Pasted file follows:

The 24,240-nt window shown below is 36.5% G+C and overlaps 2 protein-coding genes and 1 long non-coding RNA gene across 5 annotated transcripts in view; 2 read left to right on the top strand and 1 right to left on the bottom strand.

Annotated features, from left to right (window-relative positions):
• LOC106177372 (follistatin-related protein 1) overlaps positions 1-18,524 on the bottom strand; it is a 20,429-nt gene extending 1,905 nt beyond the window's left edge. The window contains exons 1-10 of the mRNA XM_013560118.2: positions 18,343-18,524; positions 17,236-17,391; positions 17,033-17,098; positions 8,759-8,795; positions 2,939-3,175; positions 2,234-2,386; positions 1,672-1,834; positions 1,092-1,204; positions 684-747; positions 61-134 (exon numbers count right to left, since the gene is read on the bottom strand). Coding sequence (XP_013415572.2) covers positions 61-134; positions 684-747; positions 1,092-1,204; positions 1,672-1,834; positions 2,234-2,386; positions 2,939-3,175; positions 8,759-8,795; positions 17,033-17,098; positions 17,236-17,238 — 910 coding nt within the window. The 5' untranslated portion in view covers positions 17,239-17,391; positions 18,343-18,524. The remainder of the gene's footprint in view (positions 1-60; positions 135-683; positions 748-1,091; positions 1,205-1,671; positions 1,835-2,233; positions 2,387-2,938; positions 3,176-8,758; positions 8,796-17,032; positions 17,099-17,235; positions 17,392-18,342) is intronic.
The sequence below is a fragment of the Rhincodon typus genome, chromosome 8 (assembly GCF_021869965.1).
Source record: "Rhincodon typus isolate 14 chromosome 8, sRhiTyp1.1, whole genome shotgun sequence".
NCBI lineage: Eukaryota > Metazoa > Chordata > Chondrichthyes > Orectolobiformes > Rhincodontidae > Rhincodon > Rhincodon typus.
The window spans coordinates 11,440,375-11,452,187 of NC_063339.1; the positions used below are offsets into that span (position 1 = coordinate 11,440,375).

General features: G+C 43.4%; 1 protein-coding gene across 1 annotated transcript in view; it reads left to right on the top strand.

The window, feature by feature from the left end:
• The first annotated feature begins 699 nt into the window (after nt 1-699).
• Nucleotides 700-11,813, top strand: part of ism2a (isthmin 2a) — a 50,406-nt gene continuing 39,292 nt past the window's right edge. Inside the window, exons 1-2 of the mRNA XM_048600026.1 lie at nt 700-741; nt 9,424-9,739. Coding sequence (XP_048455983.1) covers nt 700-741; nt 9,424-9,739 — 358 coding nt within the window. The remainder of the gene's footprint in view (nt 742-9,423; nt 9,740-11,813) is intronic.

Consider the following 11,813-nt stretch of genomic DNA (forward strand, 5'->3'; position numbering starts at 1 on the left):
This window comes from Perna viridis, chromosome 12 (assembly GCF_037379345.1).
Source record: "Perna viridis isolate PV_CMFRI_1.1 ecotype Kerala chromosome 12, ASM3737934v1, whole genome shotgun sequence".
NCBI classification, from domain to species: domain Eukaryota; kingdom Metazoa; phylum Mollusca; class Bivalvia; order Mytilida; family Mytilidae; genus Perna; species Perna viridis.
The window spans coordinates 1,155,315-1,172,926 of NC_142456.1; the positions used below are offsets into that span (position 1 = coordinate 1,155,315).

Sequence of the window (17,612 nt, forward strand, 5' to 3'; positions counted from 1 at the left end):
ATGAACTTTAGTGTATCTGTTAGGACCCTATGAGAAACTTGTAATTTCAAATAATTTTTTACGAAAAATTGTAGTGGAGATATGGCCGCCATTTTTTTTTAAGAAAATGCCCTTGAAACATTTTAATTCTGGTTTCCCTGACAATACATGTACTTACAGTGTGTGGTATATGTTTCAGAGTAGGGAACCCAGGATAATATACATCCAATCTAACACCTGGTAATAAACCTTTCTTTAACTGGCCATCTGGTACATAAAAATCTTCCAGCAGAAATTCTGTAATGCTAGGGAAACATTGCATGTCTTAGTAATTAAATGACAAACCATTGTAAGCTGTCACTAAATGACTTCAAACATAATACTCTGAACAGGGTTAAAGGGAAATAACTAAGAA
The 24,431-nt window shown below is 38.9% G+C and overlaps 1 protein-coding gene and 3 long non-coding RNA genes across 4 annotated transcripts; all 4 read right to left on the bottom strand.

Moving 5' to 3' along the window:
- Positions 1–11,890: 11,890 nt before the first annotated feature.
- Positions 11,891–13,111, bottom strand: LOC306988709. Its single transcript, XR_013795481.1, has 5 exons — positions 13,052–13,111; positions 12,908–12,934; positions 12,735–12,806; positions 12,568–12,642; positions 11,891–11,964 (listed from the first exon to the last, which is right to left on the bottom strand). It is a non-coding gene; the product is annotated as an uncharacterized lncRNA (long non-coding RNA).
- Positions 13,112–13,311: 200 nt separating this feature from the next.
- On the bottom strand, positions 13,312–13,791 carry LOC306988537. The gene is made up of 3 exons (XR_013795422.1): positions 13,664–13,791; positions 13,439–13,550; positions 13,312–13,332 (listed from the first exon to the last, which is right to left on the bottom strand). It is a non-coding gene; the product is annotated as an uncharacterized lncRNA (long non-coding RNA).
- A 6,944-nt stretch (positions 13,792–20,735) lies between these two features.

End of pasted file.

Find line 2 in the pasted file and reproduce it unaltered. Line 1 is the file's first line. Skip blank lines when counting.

Annotated features, from left to right (window-relative positions):